Two dead after Kensington Market fire, police say
Chris Kitching, CP24.com
Published Thursday, March 20, 2014 5:17AM EDT
Last Updated Thursday, March 20, 2014 9:08PM EDT
Two men are dead after a fire broke out at a rooming house in Kensington Market early Thursday morning, Toronto police say.
As many as 12 people, including two young children, were rescued from the three-storey building when emergency personnel arrived at the chaotic scene on St. Andrew Street, west of Spadina Avenue, at about 2 a.m.
Police officers rescued an unconscious woman and a child before fire crews arrived, and some of the occupants were trapped on the upper floors and had to be rescued with a ladder, a fire official told CP24.
Toronto EMS spokeswoman Kim McKinnon said paramedics transported 12 people to different hospitals.
The two men were pronounced dead and McKinnon said the others were being treated for non-life-threatening injuries related to smoke inhalation.
A family of six was among those hospitalized.
Fire officials said it appears the three-alarm blaze began on the second floor and then spread to other parts of the three-storey building as the residents were asleep.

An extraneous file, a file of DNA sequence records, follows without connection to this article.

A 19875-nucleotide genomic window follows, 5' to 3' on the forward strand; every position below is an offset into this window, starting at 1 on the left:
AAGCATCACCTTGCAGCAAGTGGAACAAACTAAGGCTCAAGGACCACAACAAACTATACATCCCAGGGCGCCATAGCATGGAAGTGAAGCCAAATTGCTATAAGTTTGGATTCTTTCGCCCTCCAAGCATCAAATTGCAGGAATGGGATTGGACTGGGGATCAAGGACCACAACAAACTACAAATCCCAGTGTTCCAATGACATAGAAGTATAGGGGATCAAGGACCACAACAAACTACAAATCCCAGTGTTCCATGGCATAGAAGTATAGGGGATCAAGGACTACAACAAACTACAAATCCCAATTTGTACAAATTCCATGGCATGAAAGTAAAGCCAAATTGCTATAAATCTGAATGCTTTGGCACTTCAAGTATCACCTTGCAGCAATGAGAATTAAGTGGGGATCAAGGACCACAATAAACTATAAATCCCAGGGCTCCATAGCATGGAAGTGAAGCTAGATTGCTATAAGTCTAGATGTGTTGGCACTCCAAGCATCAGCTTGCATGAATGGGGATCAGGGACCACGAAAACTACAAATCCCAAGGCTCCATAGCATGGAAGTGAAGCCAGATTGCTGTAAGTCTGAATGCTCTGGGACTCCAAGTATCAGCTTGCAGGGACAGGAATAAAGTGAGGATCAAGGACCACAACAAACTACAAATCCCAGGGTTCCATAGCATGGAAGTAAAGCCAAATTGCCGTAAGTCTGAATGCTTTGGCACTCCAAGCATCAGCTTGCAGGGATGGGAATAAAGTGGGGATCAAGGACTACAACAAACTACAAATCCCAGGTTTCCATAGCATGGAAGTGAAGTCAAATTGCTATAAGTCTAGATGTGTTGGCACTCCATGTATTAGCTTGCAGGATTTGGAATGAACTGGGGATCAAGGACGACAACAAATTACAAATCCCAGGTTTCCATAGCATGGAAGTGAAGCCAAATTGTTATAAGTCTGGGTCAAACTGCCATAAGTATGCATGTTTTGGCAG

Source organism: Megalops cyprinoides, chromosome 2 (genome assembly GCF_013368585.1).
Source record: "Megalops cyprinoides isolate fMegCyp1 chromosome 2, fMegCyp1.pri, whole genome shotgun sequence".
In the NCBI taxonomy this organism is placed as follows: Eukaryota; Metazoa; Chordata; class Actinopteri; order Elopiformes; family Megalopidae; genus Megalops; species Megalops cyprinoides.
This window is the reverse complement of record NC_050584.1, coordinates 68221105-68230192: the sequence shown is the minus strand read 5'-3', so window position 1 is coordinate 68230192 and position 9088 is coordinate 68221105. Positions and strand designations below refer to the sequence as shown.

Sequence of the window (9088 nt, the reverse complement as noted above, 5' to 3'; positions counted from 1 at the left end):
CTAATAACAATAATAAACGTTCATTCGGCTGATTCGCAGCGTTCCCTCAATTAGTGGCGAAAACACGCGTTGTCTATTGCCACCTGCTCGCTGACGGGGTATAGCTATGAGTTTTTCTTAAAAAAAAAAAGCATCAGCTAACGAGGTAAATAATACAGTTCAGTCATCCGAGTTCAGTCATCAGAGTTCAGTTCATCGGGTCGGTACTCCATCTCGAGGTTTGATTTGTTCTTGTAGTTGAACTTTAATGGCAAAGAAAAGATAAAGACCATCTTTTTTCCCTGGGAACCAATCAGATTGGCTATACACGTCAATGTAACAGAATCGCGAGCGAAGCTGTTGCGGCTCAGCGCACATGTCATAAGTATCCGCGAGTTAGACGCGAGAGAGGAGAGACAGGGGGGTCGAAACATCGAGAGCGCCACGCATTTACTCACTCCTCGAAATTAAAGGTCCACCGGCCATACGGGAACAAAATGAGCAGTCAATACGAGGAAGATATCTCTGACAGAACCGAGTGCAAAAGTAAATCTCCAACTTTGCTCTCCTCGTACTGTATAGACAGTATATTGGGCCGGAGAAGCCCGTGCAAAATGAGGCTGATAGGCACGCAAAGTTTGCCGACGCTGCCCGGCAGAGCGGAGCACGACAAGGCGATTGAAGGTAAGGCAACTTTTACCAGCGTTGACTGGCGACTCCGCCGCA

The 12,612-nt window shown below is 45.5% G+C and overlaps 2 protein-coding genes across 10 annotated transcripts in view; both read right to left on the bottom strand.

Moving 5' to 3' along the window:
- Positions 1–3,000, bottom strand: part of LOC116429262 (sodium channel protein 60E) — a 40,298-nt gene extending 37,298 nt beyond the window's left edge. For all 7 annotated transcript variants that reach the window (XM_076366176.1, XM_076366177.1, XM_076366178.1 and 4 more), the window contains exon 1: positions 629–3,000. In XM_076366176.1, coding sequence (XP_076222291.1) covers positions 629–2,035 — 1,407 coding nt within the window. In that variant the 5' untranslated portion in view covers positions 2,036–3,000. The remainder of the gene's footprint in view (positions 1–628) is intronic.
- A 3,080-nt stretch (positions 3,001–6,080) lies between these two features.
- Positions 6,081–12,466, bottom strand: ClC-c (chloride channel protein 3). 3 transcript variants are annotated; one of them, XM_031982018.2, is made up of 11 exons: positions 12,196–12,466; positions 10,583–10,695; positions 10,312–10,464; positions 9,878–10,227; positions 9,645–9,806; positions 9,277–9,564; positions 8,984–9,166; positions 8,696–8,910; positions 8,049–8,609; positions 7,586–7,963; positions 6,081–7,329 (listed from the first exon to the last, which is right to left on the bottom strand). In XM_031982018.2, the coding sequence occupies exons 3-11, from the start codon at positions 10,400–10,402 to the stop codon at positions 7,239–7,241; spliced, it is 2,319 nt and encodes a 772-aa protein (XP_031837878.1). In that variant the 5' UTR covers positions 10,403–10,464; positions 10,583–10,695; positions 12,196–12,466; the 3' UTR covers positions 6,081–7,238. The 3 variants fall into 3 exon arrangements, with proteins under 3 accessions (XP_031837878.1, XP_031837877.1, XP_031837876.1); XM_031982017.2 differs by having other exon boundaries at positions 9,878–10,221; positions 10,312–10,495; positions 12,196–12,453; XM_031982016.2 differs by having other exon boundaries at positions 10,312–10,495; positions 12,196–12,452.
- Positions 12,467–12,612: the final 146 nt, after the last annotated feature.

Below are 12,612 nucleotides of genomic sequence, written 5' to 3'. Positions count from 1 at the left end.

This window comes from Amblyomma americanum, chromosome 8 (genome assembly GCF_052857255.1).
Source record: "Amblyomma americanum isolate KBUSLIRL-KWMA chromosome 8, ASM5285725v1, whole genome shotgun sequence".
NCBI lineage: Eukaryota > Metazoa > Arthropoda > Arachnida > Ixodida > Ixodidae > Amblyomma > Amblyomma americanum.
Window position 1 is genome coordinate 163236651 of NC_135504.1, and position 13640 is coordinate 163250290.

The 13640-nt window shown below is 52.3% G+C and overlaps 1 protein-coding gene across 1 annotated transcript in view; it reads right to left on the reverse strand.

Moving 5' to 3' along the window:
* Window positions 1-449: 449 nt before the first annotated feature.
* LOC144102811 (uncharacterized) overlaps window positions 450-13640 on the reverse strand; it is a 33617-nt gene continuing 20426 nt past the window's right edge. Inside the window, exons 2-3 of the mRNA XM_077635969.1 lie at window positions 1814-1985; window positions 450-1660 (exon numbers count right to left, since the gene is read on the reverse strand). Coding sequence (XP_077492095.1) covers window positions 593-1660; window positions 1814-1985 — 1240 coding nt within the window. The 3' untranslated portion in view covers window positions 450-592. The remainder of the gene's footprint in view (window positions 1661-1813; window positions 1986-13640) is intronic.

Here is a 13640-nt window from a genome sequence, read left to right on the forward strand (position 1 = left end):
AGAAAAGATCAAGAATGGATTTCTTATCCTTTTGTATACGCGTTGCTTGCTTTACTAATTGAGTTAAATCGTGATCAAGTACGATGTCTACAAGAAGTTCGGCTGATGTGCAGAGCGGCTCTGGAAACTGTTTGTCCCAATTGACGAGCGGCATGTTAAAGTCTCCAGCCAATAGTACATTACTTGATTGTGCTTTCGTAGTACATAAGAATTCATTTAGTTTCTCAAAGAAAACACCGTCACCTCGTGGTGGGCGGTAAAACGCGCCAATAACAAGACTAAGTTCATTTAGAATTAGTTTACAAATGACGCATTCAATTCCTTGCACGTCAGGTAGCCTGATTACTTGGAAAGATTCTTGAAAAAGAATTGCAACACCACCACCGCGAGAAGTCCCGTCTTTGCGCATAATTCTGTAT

The building has restaurants on the ground floor and a cluster of small apartments on the upper floors. The apartments all share a common kitchen and bathroom, a fire official said.
The building is equipped with smoke detectors but investigators have not confirmed whether they were functioning.
The cause of the blaze is under investigation.
The address was not licensed to operate as a rooming house and there is no record of active inspections at the location, a city spokesperson told CP24 in an email Thursday.
At least 5 killed in Toronto fires this month
March has been a deadly month for fires in Toronto.
Three people died after a fire broke out in an apartment above a vacant store on Dovercourt Road, near Dupont Street, on March 7.
Lonnie Schubert, an investigator with the Office of the Fire Marshal, urged people to check their smoke detectors to make sure they are working properly.
“Operating smoke alarms that are checked on a regular basis certainly do save people’s lives,” Schubert said at the scene of Thursday’s fatal fire. “We see this on a continual basis.”
People should have a fire escape route that includes a pre-arranged meeting place once the occupants get outside, he said.
Schubert said fire crews were called to a number of fires where people heated their homes improperly during the unusually cold winter.
He said people should use heaters that are safe and appropriate for indoor use, and he urged people not to leave candles unattended.
Earlier this week, three members of a Brampton family died of suspected carbon monoxide poisoning after their furnace broke down and they used a propane heater indoors.
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